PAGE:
Finding a Mentee
After my experiences of simply being ‘thrown into the work’ after college, I swore to myself that if anyone wanted to learn something, then I would take the time to show them all I knew. I continue to learn and yes, I still ask a lot of questions. Three years ago, our department began a partnership with San Jose State University, and I was one of three engineers picked to mentor a team of students on their senior projects. My situation is probably different than other mentors because I was assigned mentees rather than organically allowing a mentorship-relationship to occur. I accepted this as an opportunity to share my knowledge and help students during a formative age of their growth.
You can tell pretty quickly which mentees are serious about the opportunity – like Meha Gupta, these are the students with personality, curiosity, passion and persistence, which all play a part in building a successful learning experience. Having curiosity creates a collaborative environment where you learn from them, too. In the end, this is what helped me the most in my career: stepping out of my comfort-zone to tackle new problems and being open to working with a variety of people to solve issues together. That’s really all a mentorship program is: collaboration and cross-learning.
Read more about Mark’s tips for mentoring here.
The Value of Mentorship: Success for Everyone
A lot of good comes out of a mentorship program for the students, the mentors and the business. I’m a huge proponent of internships and mentoring opportunities because it’s how I started my career. Often, I share with our students how during college I interned at three different organizations, including NASA, and will always value the lessons learned from these experiences.
The Business Value of Mentorships
Jabil receives benefits from the partnership with San Jose State University, almost as much as the mentees themselves. Mentoring students helps with recruitment, provides a high return on investment and fosters technology talent. Working with these students over a long duration with real deliverables and deadlines is an ideal medium to empower future talent and leadership. This in turn creates a high return on investment because, in a way, we’re “Jabilizing” these students, who can become full-time employees and hit the ground running. By working with students on cutting-edge technology, it helps current employees get out of routine-thinking and explore new areas. Last, but definitely not least, it’s a way for Jabil to give back to the community and demonstrate our commitment to the young people of San Jose.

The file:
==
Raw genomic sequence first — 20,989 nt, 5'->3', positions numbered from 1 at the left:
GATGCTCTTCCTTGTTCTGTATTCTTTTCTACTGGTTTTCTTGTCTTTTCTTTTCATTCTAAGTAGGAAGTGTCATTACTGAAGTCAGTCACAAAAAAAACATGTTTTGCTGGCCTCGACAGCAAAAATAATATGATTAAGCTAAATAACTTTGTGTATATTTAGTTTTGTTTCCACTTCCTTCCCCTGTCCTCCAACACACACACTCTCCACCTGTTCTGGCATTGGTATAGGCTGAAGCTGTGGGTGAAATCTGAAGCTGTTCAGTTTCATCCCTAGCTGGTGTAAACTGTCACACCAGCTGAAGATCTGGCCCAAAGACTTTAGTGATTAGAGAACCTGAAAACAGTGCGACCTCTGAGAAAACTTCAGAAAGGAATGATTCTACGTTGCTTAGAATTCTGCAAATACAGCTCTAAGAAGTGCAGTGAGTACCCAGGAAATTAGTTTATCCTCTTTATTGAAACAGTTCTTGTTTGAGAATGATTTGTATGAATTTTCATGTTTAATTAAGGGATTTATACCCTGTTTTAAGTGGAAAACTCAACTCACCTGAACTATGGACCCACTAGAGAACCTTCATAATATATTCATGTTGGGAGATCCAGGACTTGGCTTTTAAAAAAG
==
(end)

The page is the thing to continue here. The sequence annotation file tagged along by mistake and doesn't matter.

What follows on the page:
Increased Employee Engagement
Employees at Jabil’s Blue Sky facility really get involved, which gives all engineers an opportunity to collaborate and come together to organize a plan the interns can benefit from cross-functionally. This involvement is now a part of our culture and is integrated within our jobs to work with these students, communicate better and systematically plan a way to provide a successful learning experience. I also believe one of the keys to our team’s high retention rate is the Jabil Scholars program as it enables our engineers to be fully committed to these students and the new technologies that come from the relationships. It’s a great, unexpected result of the program.
It’s fun to work on a mentorship program like this. If it were tedious or ‘just work’, then no one would want to be involved, but instead, we have all volunteered our time over the last three years to make the Jabil Scholars program what it is today.
Read more of Rosa’s rewarding experiences here.